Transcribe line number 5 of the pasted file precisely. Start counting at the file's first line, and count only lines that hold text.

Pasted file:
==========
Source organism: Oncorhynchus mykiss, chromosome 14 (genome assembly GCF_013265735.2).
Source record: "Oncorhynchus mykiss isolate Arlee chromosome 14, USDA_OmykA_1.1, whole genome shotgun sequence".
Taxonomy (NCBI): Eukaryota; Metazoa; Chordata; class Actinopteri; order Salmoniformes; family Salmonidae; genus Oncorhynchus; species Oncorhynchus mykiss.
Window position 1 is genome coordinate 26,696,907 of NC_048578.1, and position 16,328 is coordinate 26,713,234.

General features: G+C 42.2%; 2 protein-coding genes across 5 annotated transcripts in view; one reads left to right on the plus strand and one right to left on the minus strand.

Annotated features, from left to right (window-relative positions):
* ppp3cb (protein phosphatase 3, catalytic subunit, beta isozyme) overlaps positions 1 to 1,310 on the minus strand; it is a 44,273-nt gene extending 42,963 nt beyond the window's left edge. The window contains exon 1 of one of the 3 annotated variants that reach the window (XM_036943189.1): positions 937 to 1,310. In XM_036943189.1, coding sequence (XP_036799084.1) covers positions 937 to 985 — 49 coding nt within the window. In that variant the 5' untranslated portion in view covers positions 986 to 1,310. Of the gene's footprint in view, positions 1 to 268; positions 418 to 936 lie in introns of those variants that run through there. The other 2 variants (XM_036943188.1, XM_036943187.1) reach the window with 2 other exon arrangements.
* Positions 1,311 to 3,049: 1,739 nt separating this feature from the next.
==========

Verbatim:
General features: G+C 42.2%; 2 protein-coding genes across 5 annotated transcripts in view; one reads left to right on the plus strand and one right to left on the minus strand.